I appreciate the dedicated advocacy of the many engaged Canadians who have helped to prompt a number of important changes to the bill during the legislative process.
I voted in favour of Bill C-51 because it contains significant measures that will keep Canadians safe. The Liberal Party of Canada welcomes the measures that (1) lower the threshold for preventative arrests, (2) expand the no-fly list, and (3) allow for greater and more coordinated information sharing between government departments and agencies involved in security matters.
Experts, including witnesses from the House of Commons Public Safety Committee, agree that these measures are necessary to ensure Canadians’ collective security. Without collective security, the individual freedoms we cherish as Canadians cannot exist. This truth is supported by the great majority of witnesses presenting before the House of Commons Public Safety Committee, who, while raising concerns about civil liberties, also recognized the need for additional security measures during these times.
I understand Canadians’ concerns regarding oversight and accountability for this bill. Liberals know that if a government asks its citizens to give up even a small part of their liberty, they must ensure that there are legislated transparency and accountability safeguards so that these powers are not abused.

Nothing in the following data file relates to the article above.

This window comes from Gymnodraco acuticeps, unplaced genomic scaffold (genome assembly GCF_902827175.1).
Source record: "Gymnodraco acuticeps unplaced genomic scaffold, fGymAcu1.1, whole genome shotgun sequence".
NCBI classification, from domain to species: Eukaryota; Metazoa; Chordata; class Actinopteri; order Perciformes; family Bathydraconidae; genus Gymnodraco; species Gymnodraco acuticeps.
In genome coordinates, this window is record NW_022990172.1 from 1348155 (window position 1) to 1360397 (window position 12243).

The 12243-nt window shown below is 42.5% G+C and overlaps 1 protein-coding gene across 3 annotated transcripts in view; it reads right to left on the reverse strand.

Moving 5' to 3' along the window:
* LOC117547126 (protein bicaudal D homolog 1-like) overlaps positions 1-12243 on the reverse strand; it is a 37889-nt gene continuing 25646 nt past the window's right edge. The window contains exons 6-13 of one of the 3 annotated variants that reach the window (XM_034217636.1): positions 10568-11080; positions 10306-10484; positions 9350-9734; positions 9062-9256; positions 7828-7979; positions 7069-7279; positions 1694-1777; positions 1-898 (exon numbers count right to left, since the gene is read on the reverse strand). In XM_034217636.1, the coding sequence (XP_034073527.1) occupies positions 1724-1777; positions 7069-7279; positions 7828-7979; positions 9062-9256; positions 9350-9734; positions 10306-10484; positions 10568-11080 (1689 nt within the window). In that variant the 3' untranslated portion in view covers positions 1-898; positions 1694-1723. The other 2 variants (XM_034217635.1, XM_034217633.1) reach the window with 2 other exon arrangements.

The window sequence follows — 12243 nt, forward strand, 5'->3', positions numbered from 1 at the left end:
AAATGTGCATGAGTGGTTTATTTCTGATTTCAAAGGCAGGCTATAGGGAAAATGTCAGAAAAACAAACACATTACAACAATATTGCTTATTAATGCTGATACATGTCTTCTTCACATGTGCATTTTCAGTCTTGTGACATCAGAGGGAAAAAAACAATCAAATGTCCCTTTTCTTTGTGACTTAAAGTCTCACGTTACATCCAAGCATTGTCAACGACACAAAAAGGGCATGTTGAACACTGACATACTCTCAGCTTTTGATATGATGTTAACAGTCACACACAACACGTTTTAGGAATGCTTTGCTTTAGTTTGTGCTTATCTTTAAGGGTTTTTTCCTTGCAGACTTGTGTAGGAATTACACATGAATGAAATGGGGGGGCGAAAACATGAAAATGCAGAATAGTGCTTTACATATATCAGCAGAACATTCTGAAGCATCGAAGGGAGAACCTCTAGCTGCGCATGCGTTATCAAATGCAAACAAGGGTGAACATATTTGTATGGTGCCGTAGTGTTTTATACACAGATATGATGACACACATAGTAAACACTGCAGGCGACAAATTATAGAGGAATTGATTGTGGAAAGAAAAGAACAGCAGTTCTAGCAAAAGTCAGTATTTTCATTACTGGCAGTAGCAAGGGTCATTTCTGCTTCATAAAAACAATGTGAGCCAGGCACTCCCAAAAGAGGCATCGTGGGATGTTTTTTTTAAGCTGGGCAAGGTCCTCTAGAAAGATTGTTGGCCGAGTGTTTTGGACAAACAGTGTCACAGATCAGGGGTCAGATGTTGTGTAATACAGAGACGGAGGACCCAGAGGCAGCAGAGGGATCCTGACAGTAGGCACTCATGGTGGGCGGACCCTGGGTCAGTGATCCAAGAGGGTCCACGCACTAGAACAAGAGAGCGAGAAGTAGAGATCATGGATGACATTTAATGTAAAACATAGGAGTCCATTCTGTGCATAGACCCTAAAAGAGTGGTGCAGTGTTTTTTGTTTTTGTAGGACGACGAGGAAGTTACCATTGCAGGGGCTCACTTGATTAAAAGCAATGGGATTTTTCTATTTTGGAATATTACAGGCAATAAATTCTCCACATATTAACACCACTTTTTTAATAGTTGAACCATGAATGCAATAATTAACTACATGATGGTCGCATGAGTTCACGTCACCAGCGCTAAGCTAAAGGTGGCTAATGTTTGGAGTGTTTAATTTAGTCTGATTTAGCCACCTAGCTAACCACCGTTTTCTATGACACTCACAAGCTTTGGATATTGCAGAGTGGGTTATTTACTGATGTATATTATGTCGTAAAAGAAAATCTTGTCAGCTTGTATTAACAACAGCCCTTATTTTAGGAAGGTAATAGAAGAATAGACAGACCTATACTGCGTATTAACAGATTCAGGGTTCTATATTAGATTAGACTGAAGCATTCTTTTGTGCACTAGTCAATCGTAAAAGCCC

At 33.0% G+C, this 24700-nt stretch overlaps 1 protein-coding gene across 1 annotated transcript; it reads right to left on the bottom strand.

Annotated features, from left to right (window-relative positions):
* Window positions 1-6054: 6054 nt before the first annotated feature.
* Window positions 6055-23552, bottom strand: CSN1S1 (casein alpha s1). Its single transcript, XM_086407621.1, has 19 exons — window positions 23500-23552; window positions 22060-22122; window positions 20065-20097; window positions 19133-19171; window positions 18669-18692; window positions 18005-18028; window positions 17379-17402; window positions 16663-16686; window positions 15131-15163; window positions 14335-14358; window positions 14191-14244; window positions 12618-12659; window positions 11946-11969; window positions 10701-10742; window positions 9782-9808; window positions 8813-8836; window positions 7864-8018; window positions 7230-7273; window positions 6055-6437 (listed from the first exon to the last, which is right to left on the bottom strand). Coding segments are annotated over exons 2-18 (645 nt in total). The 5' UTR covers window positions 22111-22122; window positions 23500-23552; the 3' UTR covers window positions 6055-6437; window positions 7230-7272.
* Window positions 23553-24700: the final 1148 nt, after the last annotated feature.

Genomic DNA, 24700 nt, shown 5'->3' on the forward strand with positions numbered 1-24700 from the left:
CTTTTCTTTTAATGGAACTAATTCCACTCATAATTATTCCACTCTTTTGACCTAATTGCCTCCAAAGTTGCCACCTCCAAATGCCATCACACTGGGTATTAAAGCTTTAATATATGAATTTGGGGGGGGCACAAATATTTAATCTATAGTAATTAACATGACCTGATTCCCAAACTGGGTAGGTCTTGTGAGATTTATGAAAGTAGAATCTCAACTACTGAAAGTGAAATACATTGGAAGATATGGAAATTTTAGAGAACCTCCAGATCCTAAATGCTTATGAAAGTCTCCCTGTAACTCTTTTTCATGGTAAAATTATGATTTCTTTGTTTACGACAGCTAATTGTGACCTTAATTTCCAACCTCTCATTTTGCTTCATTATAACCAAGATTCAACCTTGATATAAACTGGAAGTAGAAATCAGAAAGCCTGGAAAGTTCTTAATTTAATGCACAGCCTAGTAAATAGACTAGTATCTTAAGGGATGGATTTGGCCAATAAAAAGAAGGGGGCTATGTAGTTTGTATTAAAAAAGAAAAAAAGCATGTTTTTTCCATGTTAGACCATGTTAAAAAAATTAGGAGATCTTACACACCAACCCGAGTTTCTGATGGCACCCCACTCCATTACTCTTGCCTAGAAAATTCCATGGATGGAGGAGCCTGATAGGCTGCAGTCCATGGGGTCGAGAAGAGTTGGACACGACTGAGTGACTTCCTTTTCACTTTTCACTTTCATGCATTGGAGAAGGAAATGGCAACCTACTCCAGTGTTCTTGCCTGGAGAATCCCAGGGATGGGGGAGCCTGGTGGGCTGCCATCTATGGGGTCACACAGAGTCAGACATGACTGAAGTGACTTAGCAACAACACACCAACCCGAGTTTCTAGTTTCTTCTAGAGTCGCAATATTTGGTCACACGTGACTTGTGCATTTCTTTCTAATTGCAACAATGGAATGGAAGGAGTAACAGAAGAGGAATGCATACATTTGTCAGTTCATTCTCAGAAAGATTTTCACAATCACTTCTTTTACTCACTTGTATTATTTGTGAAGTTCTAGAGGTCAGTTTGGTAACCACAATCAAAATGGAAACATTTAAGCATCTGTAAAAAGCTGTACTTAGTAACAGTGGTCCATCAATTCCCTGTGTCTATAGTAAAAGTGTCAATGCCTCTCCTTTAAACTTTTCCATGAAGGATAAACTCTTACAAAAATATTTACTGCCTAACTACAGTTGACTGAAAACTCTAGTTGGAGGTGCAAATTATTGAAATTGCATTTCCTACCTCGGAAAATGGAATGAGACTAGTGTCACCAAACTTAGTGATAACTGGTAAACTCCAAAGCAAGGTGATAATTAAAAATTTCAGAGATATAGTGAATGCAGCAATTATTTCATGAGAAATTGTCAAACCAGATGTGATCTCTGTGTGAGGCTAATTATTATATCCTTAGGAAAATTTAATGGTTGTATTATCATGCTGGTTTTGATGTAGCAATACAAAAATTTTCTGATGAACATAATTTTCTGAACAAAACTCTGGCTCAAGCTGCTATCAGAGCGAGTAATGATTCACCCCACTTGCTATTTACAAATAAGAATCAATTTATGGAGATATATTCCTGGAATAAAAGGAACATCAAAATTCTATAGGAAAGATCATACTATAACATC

That is why we tried to work with the Conservatives to make this bill better, proposing amendments that balance security and civil liberties based on conversations with Canadians like you. These measures are found in legislation crafted by a Liberal government in response to heightened international security following 9/11 and are similar to measures that are standard internationally.
Following the C-51 committee process, the Government submitted the following amendments that address the issues raised in amendments put forward by the Liberal Party of Canada:
- Remove the word “lawful” prior to “advocacy”/ “protest”, so that legitimate forms of demonstration are not captured under this legislation;
- Narrow the scope of information sharing from “with any person for any purpose” to 17 government departments and agencies, therefore restricting the possibility for abuse; and
- Limit and clarify the Minister’s intervention powers over Canadian airlines.
Further, due to public pressure the government clarified in law that CSIS is not a police agency and has no power of arrest.
These were needed and welcomed changes, but not enough. Canada is the only nation of its kind without national security oversight being carried out by parliamentarians. Every one of Canada’s partners in the Five Eyes alliance (US, UK, NZ, and Australia) has oversight of this kind, but the Harper Government has stubbornly refused to act responsibly and legislate transparency and accountability measures into this bill. The Liberal Party of Canada will present these proposals as part of our platform in the upcoming federal election.